The one with all the red lighting is something of a local joke. It was built to connect a part of town that has approximately zero people who walk or ride bikes to the main river bike path. While it does successfully span the four lane Delta Highway, some idiot designer failed to note the 60 mph traffic on Goodpasture Island Rd that adjoins Delta Highway. Thus, those few people who cross that bridge must wait for this high speed traffic to clear before attempting to cross. Needless to say, very few people use the bridge and no unaccompanied children cross it. At one point we feared it would cost close to $1000 per crossing, but now it looks like it will be less than $100.

Eugene is pretty good at securing funds for bike bridges and paths to no where. Unfortunately, the notion of actually building bike infrastructure to connect people to places has not yet arrived.
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Old 03-01-13, 11:58 PM   #8
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The one with all the red lighting is something of a local joke. It was built to connect a part of town that has approximately zero people who walk or ride bikes to the main river bike path. While it does successfully span the four lane Delta Highway, some idiot designer failed to note the 60 mph traffic on Goodpasture Island Rd that adjoins Delta Highway. Thus, those few people who cross that bridge must wait for this high speed traffic to clear before attempting to cross. Needless to say, very few people use the bridge and no unaccompanied children cross it. At one point we feared it would cost close to $1000 per crossing, but now it looks like it will be less than $100.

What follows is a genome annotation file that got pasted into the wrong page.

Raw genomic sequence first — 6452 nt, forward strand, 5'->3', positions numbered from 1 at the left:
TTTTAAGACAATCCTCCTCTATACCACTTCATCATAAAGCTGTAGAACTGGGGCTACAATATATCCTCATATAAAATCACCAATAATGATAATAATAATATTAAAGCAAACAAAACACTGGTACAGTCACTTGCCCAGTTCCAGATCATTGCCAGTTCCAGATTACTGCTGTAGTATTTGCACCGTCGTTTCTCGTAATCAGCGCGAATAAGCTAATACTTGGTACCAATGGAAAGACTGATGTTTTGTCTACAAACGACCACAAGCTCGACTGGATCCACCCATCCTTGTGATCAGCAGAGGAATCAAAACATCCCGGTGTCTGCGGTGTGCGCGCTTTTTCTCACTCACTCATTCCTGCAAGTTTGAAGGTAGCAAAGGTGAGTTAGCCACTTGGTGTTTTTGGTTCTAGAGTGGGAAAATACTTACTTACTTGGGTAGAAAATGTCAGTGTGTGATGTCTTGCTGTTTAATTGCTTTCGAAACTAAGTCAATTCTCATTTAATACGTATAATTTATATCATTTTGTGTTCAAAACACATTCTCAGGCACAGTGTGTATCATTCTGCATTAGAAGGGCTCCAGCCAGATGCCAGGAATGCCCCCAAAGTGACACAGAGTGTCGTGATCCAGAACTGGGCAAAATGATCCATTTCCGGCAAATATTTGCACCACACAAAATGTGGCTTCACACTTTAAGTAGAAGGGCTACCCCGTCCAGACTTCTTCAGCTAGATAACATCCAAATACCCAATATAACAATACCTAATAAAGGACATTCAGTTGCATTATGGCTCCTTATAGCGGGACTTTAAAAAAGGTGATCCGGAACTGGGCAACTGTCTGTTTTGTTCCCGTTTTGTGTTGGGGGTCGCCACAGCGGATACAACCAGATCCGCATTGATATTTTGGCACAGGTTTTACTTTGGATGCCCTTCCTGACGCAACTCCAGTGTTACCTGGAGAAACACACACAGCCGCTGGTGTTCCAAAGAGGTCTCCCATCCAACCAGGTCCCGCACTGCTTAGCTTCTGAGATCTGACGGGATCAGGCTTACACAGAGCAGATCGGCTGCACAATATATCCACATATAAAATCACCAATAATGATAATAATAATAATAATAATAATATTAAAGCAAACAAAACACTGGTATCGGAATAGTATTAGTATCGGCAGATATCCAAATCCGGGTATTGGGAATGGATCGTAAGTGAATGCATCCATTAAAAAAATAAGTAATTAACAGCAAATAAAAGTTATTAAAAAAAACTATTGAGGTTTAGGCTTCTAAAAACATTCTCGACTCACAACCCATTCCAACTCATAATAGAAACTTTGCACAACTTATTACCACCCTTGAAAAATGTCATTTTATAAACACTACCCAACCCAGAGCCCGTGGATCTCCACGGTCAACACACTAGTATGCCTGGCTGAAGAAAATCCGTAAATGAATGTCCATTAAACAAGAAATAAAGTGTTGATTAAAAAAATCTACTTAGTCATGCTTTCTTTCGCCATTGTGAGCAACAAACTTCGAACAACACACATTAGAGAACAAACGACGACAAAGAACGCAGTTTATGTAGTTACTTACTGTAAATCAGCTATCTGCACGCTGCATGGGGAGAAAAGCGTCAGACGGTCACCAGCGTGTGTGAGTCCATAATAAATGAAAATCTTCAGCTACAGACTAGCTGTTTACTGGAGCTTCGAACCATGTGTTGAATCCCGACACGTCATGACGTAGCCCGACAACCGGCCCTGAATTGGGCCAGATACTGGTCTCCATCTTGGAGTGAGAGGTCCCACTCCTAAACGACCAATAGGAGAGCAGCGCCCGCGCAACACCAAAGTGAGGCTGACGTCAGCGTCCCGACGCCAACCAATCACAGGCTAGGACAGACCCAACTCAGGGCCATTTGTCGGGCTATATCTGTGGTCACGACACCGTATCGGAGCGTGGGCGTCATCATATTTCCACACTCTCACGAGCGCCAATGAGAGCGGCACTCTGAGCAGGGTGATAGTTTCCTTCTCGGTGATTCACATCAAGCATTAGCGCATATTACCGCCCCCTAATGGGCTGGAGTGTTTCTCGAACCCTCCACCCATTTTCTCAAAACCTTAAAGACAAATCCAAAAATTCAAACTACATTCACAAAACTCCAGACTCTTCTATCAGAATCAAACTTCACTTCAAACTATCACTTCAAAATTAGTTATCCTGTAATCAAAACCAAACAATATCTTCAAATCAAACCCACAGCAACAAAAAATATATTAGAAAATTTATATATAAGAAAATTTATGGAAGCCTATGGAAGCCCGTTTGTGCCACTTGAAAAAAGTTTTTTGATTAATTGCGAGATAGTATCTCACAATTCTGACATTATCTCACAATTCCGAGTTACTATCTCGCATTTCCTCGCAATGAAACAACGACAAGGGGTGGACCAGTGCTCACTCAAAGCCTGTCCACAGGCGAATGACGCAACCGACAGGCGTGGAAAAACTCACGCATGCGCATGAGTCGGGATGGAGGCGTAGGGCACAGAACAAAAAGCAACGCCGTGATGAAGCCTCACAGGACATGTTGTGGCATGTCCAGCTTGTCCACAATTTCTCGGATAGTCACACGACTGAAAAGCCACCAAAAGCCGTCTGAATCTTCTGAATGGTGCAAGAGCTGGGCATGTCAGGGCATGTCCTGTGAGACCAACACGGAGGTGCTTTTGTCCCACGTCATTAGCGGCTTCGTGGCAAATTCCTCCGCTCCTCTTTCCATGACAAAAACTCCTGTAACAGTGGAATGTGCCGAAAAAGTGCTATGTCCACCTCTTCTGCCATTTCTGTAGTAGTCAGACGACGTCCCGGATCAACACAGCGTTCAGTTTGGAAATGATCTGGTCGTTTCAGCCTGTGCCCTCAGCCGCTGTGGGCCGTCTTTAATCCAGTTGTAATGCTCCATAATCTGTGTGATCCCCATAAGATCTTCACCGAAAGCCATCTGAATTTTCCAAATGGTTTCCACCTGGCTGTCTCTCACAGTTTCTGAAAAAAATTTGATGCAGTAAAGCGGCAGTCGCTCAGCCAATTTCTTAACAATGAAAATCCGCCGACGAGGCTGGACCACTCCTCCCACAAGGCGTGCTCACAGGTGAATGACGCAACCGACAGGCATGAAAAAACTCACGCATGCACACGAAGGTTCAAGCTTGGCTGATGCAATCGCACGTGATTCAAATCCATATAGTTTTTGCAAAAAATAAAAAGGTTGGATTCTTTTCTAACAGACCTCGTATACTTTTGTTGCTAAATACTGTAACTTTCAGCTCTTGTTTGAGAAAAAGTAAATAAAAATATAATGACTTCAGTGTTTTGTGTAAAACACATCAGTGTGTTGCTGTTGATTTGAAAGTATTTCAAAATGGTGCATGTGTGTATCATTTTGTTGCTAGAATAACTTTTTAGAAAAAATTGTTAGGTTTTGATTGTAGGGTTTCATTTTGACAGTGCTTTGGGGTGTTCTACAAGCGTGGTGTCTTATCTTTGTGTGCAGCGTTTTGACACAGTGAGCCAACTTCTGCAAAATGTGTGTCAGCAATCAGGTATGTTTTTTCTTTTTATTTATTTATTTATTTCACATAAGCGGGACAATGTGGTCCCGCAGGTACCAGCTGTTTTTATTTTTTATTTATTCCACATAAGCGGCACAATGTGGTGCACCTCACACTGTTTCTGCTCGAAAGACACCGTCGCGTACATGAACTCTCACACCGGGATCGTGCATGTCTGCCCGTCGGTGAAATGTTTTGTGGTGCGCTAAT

Eugene is pretty good at securing funds for bike bridges and paths to no where. Unfortunately, the notion of actually building bike infrastructure to connect people to places has not yet arrived.
Looking at the Goodpasture crossing, with peds and cyclists only having to cross one lane at a time, it is nothing to the 3 lane arterials that many pedestrians and cyclists have to cross in our locale on a daily basis. Maybe having a radar speed sign next to the 40mph speed limit sign that's located at the crossing might be a helpful start, along with a push button activated crossing lights to alert drivers would be another useful addition.


Added: Just today, a young woman was seriously injured in crossing one of our local 3 lane arterials.

Last edited by dynodonn; 03-02-13 at 12:30 AM.
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Old 03-02-13, 07:36 PM   #9